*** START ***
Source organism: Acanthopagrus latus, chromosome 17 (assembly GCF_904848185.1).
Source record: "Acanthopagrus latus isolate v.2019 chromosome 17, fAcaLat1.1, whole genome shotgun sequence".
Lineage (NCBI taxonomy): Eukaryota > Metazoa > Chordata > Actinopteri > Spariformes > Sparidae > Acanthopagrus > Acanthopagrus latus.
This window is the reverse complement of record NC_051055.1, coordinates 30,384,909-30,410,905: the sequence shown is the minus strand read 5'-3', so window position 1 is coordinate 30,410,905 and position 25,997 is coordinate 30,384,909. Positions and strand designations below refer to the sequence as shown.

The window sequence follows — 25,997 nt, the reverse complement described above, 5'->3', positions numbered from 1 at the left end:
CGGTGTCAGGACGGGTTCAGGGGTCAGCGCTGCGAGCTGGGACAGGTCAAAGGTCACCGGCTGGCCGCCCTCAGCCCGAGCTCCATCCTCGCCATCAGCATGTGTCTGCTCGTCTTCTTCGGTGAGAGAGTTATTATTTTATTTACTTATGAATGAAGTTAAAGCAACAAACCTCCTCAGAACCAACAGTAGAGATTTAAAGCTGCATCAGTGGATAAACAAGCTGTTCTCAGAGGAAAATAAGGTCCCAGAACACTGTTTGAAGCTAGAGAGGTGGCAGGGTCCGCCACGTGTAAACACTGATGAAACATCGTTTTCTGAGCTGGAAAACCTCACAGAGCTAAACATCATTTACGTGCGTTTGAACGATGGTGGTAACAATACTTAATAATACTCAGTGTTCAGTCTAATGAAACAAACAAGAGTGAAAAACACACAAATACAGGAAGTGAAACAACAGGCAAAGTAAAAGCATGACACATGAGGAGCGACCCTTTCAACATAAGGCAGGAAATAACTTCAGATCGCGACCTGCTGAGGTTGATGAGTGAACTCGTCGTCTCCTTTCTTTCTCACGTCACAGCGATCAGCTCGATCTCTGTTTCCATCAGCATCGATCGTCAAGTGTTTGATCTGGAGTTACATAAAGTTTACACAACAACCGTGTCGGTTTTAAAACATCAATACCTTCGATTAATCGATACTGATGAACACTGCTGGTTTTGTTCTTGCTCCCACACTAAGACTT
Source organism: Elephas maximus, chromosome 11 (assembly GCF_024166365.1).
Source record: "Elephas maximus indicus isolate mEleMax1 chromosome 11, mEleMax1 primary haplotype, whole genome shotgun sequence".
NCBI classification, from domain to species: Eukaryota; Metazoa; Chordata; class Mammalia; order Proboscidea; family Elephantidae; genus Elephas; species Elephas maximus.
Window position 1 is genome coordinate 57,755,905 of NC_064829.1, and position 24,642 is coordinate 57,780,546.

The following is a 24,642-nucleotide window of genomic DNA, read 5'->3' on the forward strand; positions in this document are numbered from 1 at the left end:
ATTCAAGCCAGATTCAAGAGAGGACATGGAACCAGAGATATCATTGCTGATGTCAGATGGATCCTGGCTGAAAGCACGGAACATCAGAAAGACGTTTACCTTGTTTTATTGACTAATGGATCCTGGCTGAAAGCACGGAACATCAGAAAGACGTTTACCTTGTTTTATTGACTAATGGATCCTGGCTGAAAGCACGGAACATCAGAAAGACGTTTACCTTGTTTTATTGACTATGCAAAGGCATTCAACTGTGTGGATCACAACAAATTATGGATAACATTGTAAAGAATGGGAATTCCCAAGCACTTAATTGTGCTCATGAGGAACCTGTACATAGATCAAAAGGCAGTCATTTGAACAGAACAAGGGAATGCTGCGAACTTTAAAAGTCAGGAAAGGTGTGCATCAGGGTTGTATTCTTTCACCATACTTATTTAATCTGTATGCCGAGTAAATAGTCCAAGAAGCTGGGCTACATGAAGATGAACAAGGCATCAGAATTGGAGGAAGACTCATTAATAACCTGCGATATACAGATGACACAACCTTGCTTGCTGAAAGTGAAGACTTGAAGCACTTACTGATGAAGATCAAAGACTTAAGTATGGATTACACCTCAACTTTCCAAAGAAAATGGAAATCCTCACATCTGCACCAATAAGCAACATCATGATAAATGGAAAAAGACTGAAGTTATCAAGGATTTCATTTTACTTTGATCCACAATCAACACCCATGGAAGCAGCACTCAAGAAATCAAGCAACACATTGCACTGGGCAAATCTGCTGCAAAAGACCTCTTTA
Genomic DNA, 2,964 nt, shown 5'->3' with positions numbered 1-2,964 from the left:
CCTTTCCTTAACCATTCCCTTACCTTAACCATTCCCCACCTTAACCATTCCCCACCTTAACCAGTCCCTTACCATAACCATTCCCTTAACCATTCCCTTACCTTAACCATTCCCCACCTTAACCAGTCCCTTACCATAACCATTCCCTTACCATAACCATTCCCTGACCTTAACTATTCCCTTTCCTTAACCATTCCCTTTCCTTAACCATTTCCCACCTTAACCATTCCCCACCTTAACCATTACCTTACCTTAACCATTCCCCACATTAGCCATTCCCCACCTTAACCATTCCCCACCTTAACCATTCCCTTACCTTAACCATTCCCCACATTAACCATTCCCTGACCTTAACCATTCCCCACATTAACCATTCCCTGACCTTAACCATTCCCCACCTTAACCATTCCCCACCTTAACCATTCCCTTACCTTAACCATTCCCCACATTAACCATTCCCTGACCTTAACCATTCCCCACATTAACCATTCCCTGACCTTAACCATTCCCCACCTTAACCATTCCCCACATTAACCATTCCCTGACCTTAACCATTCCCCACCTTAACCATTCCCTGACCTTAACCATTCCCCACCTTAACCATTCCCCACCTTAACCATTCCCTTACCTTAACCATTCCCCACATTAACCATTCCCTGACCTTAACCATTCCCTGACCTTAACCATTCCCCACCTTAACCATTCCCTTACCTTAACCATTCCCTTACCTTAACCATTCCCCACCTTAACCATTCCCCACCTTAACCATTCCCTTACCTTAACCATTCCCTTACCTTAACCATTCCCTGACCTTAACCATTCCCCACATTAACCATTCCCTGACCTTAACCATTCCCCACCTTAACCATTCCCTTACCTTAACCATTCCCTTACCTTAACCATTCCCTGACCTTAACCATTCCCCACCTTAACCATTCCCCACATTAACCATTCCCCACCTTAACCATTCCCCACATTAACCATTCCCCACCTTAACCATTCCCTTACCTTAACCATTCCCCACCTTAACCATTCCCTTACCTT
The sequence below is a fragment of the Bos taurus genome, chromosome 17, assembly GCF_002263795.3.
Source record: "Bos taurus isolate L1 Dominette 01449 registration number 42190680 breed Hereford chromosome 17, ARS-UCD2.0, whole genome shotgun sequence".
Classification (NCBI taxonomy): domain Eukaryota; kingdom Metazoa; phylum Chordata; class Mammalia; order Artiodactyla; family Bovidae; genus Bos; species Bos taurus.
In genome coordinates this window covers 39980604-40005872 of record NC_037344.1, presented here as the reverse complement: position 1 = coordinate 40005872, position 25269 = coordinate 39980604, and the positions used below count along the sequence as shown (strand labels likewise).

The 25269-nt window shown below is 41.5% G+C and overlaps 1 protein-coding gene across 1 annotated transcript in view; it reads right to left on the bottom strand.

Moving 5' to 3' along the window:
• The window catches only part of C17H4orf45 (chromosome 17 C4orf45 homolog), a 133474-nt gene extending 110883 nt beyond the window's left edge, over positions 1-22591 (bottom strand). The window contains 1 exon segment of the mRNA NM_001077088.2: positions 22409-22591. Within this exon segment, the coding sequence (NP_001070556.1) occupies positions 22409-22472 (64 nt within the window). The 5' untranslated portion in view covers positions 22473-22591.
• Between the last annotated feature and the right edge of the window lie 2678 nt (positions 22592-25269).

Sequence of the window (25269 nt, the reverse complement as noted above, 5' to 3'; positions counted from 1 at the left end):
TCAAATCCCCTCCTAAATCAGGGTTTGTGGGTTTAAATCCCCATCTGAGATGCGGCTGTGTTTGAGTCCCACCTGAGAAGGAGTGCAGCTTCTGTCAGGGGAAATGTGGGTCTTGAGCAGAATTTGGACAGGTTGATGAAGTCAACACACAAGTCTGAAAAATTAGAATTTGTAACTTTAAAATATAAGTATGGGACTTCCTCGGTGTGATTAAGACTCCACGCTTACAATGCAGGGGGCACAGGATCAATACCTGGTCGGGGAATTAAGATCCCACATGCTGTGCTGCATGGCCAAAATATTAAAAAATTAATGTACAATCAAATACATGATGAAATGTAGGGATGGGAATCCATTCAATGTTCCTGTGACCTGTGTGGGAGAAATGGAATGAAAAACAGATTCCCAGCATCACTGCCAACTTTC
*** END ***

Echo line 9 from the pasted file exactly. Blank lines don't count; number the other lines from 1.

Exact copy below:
NCBI classification, from domain to species: Eukaryota; Metazoa; Chordata; class Mammalia; order Proboscidea; family Elephantidae; genus Elephas; species Elephas maximus.